- Increases serotonin
- Improves your immune system
- Increases your energy level
As you practice meditation on a regular basis you will find that
- Anxiety decreases
- Emotional stability improves
- Creativity increases
- Happiness increases
- Develop Intuition
- Gain clarity and peace of mind
- Problems become smaller
- Increases self esteem
For guided meditations, helpful tips, and teachings, follow Kelly Scott on her Facebook page: Bound for Bliss.
Time to Get Started
Here’s what you need:
- A Quiet Setting: Ditch the distractions, including crowded rooms, the television, loud music, and your cellphone.
- A Comfortable Position: You can practice meditation whether you’re sitting, laying down, walking, or in line at the grocery store. For now, try sitting or laying down. Once you’re a bit further in your practice, you’ll be able to open it up to a range of situations where you benefit the most, such as a traffic jam (with eyes open), family gathering, a stressful work meeting, or a long line.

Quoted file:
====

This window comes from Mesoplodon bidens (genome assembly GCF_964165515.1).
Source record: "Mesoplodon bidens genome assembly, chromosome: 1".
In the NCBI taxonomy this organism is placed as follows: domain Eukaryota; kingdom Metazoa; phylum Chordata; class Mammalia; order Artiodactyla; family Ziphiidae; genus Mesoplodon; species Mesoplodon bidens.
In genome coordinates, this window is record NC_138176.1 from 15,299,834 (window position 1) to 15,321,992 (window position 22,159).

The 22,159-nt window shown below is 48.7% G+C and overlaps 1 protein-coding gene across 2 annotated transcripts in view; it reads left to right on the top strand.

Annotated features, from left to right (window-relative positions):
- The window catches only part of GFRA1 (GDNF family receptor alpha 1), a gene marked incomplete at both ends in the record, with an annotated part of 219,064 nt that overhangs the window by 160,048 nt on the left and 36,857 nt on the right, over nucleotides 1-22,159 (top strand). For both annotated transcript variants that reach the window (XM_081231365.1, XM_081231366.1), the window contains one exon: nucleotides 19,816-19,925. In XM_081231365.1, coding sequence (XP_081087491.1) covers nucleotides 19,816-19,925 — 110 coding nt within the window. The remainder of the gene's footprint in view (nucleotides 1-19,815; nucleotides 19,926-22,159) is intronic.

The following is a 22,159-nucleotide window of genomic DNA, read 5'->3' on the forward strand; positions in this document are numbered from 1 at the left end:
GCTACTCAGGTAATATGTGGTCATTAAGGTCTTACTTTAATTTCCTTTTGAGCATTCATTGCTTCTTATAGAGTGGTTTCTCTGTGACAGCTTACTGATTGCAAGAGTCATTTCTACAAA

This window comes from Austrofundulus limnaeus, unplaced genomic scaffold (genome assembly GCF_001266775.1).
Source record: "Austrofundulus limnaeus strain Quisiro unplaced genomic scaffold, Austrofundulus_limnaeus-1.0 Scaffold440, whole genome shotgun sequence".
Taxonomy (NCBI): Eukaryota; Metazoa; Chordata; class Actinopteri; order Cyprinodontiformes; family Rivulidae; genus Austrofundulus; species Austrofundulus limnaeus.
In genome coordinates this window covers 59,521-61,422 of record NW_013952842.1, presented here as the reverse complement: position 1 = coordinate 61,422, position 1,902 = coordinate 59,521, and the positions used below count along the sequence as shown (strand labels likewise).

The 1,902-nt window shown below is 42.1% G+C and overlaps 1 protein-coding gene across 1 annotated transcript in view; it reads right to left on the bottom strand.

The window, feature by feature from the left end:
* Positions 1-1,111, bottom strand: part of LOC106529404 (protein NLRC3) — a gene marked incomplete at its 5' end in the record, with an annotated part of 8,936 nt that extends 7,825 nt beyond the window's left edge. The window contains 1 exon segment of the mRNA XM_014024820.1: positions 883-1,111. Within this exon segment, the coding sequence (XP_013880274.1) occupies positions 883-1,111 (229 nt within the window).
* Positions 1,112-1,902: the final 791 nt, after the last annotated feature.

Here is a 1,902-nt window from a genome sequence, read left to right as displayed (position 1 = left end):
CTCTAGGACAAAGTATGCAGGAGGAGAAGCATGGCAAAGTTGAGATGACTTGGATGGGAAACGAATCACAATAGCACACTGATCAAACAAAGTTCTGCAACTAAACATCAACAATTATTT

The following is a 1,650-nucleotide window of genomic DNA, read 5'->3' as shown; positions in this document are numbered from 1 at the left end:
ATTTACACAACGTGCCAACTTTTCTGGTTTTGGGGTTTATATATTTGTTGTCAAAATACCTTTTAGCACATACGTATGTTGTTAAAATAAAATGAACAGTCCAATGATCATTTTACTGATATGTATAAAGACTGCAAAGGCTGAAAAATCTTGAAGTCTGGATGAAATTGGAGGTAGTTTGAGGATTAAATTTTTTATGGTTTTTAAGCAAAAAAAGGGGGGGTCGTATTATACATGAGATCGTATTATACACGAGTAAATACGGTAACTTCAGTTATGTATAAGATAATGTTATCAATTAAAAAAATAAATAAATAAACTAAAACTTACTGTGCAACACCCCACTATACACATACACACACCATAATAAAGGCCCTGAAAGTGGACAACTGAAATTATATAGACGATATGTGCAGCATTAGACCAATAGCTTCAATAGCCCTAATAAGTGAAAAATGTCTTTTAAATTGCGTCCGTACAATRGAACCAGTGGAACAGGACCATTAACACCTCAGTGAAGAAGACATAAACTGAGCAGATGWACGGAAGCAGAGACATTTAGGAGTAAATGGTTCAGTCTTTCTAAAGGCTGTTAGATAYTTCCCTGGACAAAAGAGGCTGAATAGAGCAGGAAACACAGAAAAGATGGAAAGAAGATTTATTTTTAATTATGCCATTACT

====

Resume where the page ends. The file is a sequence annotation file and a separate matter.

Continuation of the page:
- Open Attitude: You’re not here to judge yourself and no one is there to judge you. Let thoughts pass through your mind. Notice them, but don’t try to figure them out.
Let’s Do This
Many people believe that mediation is the practice of shutting down the mind. I hear that a lot: I can’t meditate because I can’t ever turn off my mind… Please know that can only happen if you’re dead. You are very much alive so your focus during meditation is aimed at building mindfulness and awareness. Let your expectations go—whatever you thought you knew or assumed about meditation is gone.
- Close your eyes.